Detective Jim Scharf (left) of the Snohomish County Sheriff’s Office and David Mittelman, CEO of Othram Inc., announce the identification of remains for two cold murder cases Thursday at the Snohomish County Courthouse in Everett. (Kevin Clark / The Herald)

Detective Jim Scharf (left) of the Snohomish County Sheriff’s Office and David Mittelman, CEO of Othram Inc., announce the identification of remains for two cold murder cases Thursday at the Snohomish County Courthouse in Everett. (Kevin Clark / The Herald)

Forensic genealogy cracks Snohomish County cold cases from 1977, 1981

Alice Williams’ skull was found in woods near Skykomish. Blaine Has Tricks’ remains were crushed in a Tulalip landfill.

EVERETT — Through advances in DNA technology, authorities identified a North Dakota man and a Seattle medical worker as the victims in two Snohomish County cold cases dating to 1977 and 1981.

Both cases were cracked with the aid of forensic genealogy, a technique where DNA evidence is entered into a public ancestry database to find a suspect, or as in these cases, to identify long-nameless human remains.

The Snohomish County Sheriff’s Office, an agency that has pioneered genealogy as a forensic tool, announced the breakthroughs Thursday at a press conference. The sheriff’s cold case team inherited about a dozen cases of nameless remains. They’ve pared the list to four — and in all of those, they have DNA profiles to work with.

For years, these newly identified remains had been known only as the Beckler River Jane Doe and the Tulalip Landfill John Doe.

Alice Williams

A U.S. Forest Service crew found the woman’s skull on Oct. 10, 2009, in a steep ravine in the woods off Beckler Road north of Skykomish. No other parts of the skeleton were ever recovered, nor was any jewelry or clothing.

On Thursday, the sheriff’s office restored her name. She was Alice Lou Williams, a Seattle medical secretary who went missing under suspicious circumstances on July 19, 1981, at the age of 53.

Alice Williams had been staying at a cabin near Lake Loma northwest of Marysville with her husband Frank “Bill” Williams. Over the years, detectives saw the husband as the main suspect, but all of the evidence was circumstantial.

She had been off booze for about 17 months. Her husband hadn’t stopped drinking.

“She was talking about getting a divorce,” said Snohomish County sheriff’s detective Jim Scharf, “and he didn’t want to give up everything he’d worked for in his whole life. So he was against a divorce.”

In the 1980s, HBO produced a brief documentary featuring four missing persons cases. One of them was Alice Williams.

On the show, Bill Williams recounted that July day down to the tiniest details. For breakfast, he cut up cantaloupe for himself and his wife. He left to pick up his in-laws in Seattle. And when he came back, the dining table had been set with dishes and silverware. The roast was warm in the Crockpot. His wife’s rings and purse were still in the cabin. But Alice Williams was gone.

Bill Williams claimed he had a hunch that she didn’t run off on her own, or with another man.

“Since I was apparently the last person to see her, quite logically I would be the prime suspect,” the husband told the camera.

Bill Williams declined to take a polygraph test, hired an attorney and stopped cooperating with police, Scharf said.

The husband died in 2003.

Over 28 years passed between the last time Alice Williams was seen alive and the discovery of the unidentified skull.

Alice Williams, a Seattle medical secretary, went missing under suspicious circumstances in 1981. A skull found in the woods north of Skykomish in 2009 has been identified as hers. (Snohomish County Sheriff’s Office)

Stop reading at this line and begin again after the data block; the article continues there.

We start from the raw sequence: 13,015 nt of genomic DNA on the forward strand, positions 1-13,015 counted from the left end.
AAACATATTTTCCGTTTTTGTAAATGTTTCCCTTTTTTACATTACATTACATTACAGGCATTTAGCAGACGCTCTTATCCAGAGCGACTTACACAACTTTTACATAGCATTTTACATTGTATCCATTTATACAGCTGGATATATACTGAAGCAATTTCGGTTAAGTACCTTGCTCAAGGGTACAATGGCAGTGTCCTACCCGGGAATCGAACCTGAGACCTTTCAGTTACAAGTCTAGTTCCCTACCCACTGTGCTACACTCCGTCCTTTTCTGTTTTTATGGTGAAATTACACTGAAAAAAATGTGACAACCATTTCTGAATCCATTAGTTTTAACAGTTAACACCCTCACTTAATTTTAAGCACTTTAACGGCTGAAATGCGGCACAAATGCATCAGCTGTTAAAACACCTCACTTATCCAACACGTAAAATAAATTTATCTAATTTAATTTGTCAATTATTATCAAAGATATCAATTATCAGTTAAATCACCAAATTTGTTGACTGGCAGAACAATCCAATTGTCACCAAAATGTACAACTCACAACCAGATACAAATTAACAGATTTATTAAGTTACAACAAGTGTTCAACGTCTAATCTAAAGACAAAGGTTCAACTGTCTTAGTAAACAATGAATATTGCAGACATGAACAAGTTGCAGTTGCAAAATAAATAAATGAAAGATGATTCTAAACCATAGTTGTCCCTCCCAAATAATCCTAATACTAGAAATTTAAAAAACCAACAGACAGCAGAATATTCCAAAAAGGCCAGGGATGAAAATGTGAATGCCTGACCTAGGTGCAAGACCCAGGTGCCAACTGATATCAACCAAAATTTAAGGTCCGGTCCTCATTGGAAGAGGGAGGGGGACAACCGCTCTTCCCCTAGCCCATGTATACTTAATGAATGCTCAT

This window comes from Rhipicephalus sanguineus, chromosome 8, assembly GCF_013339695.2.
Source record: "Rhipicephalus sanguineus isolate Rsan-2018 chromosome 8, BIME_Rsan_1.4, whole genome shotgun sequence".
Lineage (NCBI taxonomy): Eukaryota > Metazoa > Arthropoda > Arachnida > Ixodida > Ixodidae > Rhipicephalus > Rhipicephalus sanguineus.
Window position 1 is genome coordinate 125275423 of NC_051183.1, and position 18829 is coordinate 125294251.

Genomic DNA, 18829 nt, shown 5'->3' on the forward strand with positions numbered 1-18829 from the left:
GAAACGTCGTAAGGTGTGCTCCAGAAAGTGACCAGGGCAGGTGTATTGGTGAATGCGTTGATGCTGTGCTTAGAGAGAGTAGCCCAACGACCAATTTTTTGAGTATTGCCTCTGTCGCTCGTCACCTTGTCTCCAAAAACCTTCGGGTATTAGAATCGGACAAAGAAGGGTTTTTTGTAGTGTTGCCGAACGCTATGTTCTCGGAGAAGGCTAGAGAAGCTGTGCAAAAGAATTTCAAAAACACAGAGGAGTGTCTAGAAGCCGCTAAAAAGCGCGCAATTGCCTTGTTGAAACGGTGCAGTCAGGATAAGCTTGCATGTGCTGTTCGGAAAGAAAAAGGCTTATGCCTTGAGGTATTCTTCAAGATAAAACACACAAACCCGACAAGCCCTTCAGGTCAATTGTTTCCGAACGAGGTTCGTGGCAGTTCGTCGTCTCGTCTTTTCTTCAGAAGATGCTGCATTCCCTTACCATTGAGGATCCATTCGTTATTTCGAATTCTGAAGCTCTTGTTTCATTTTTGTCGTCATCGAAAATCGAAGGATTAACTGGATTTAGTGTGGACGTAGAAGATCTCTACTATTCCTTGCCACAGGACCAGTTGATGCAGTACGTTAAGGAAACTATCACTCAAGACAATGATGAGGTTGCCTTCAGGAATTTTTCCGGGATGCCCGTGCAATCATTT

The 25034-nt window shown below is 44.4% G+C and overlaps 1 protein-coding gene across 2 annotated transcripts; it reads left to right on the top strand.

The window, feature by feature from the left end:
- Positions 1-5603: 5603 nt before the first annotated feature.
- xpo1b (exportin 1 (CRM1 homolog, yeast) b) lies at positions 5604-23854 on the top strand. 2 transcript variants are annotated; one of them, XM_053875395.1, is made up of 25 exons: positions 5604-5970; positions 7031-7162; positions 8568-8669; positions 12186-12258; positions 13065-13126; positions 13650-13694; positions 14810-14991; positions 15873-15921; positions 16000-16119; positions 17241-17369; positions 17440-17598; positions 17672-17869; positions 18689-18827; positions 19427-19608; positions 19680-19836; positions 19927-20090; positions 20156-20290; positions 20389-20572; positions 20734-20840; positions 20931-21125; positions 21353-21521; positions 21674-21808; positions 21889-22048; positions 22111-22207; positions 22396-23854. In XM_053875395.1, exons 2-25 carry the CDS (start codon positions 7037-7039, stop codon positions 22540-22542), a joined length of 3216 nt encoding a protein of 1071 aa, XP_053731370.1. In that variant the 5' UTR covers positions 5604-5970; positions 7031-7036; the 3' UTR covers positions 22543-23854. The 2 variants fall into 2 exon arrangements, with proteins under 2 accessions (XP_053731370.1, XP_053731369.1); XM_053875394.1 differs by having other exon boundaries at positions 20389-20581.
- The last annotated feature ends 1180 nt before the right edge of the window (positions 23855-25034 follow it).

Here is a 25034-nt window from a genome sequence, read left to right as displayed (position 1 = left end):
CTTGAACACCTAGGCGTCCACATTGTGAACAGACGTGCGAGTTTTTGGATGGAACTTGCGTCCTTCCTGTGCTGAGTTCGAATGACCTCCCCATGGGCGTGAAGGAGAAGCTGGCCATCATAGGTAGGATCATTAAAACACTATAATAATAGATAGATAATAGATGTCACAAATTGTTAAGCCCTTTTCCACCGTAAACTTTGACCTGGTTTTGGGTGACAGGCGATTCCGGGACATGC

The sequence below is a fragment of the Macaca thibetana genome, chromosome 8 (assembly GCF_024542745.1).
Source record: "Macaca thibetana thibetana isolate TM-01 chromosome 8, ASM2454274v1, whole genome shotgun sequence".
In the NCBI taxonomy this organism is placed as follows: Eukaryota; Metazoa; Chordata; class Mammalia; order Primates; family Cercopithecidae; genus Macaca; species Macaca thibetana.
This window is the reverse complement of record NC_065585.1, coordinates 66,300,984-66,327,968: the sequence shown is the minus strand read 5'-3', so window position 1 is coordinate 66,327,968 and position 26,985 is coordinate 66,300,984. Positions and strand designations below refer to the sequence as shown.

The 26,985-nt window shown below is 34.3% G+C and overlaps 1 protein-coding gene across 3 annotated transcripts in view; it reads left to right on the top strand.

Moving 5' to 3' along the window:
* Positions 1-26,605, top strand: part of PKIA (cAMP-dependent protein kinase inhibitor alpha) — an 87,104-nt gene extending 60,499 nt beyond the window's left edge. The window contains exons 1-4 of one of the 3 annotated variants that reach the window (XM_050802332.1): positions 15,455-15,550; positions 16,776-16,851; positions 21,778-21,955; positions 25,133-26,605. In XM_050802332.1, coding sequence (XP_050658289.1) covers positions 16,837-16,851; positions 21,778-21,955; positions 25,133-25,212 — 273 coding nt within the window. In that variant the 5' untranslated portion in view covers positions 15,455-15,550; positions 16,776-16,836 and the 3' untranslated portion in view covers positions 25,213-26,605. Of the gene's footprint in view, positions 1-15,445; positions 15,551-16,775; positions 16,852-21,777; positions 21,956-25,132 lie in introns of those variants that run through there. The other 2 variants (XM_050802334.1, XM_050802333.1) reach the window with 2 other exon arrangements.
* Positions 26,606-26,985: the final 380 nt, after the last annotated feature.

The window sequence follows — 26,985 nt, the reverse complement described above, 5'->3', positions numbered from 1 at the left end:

Alice Williams, a Seattle medical secretary, went missing under suspicious circumstances in 1981. A skull found in the woods north of Skykomish in 2009 has been identified as hers. (Snohomish County Sheriff’s Office)

An early forensic examination of the cranium suggested the woman suffered obvious trauma to her skull, and that she was likely over 40 years old — but almost no other physical attributes could be determined. The remains were incomplete and weathered. She could have been dead for a year. Or she could have been dead for decades.

In early 2010, a piece of bone was delivered to the FBI to upload its DNA into the national database CODIS. There were no matches, but that profile was used to rule out other missing people.

Over the following years, private labs tried more DNA testing without success. The genetic material was either too small or contaminated.

Then in June 2021, investigators with the Snohomish County Medical Examiner’s Office sent a piece of the cranium to Othram Inc., a forensic lab in Texas with expertise in pulling DNA from “challenging skeletal remains.”

Almost a year later, after several tries, Othram extracted a DNA profile that could be uploaded into family ancestry websites — to build genealogical family trees with the hope of identifying the Beckler River Jane Doe.

Snohomish County death investigator Jane Jorgensen plugged the profile into the public database GEDmatch. Multiple relatives popped up. Jorgensen traced the family lines to Alice Allen, who married a man with the last name Williams in 1946. Further DNA testing of the couple’s grown children confirmed the skull came from Alice.

“Some of these cases seem intractable, they seem impossible,” Othram CEO David Mittelman said Thursday. “They’re all possible.”

This month, Snohomish County Medical Examiner Dr. J. Matthew Lacy officially classified Alice Williams’ death as homicide.

According to the detective, surviving family could not think of any connection they had to the woods near Beckler River.

Dona Roth, the couple’s daughter, thanked investigators in a statement Thursday. She also noted the only person “who could supply any information to investigators was my father, who was the last person to see her.”